Adjunctive ketamine demonstrated a greater reduction in clinically significant suicidal ideation in depressed patients within 24 hours compared with midazolam, partially independently of antidepressant effect.

There is a lack of evidence-based pharmacotherapy for suicidal patients with major depressive disorder. The 26.5% increase in U.S. suicide rates from 1999 to 2015 (1) underscores this treatment need. The American Psychiatric Association’s practice guideline on management of patients with suicidal behavior states that “evidence for a lowering of suicide rates with antidepressant treatment is inconclusive” (2, p. 14). Standard antidepressants may reduce suicidal ideation and behavior in depressed adults, mediated by improvement in depressive symptoms, but this effect takes weeks (3). Other somatic treatments with some evidence for antisuicidal effects include clozapine in schizophrenia (4) and ECT (5) and lithium (6) in mood disorders.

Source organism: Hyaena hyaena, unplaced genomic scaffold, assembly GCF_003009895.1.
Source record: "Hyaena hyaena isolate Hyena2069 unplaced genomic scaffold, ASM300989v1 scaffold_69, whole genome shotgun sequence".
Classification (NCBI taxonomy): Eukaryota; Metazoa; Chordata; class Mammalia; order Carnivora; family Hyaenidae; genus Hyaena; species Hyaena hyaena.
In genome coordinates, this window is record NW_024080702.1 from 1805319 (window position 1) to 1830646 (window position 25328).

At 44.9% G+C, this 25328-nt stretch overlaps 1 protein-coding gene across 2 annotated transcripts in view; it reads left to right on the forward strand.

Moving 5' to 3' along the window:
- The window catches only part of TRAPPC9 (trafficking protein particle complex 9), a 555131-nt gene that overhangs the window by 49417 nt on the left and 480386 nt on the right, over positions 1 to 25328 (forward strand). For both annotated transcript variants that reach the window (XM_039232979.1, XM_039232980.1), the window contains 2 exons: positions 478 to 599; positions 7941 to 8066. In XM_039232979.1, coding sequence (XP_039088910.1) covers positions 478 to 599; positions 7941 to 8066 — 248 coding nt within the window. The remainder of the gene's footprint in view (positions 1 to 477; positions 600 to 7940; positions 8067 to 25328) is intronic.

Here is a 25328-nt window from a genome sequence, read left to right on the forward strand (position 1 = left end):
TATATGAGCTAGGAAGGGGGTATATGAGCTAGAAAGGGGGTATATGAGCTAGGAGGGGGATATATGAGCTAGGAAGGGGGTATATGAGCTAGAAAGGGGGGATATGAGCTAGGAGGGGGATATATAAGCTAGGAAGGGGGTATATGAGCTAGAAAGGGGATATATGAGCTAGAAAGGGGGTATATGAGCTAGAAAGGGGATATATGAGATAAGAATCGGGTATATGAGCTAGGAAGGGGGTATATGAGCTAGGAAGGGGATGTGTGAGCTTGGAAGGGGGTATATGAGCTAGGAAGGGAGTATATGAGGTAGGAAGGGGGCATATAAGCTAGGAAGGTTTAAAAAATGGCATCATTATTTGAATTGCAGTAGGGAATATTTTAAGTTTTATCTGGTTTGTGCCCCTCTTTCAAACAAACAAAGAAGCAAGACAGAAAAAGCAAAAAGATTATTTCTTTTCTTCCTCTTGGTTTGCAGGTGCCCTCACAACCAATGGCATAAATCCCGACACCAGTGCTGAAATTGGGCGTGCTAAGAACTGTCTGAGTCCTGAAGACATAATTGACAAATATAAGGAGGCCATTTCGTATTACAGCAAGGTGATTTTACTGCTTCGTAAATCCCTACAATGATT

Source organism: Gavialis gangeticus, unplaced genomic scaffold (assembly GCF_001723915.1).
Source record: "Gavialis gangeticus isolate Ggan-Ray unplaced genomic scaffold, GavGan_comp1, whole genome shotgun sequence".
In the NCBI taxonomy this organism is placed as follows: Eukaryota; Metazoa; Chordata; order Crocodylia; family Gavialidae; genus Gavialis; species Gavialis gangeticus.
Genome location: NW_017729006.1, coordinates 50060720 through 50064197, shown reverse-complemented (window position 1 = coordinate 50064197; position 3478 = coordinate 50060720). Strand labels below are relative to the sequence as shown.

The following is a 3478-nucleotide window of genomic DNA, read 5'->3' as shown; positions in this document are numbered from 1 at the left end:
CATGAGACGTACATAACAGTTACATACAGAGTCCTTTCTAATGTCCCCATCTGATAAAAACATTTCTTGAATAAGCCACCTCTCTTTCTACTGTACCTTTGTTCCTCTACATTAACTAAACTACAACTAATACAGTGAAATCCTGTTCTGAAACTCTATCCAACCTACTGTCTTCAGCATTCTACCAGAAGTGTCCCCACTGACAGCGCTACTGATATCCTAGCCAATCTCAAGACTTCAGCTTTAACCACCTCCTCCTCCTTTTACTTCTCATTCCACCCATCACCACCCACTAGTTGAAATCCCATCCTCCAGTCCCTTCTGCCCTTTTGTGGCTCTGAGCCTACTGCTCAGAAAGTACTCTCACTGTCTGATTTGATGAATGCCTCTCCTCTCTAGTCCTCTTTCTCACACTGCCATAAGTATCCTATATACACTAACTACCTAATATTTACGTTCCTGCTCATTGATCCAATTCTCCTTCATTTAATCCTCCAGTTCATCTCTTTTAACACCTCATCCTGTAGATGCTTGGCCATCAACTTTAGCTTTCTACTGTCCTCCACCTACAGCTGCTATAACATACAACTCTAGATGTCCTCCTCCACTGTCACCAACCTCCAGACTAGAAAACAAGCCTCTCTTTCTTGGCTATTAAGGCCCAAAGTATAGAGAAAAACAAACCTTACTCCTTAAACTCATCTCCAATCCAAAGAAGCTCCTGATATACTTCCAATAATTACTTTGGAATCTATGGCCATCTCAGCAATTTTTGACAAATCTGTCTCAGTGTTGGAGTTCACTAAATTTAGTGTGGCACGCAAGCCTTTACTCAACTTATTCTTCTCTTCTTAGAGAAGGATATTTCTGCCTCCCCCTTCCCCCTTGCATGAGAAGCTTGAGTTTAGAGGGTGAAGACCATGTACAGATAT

Suicidal depressed patients need rapid relief of suicidal ideation. Depression remits in one-third or fewer patients, and fewer than half achieve even 50% relief with typical first-line medications (7). Although suicidal behavior is usually associated with depression (8), most antidepressant trials have excluded suicidal patients and did not assess suicidal ideation and behavior systematically, which has resulted in limited data on this topic (9). Depression predicts suicide attempts via its effect on suicidal ideation (10).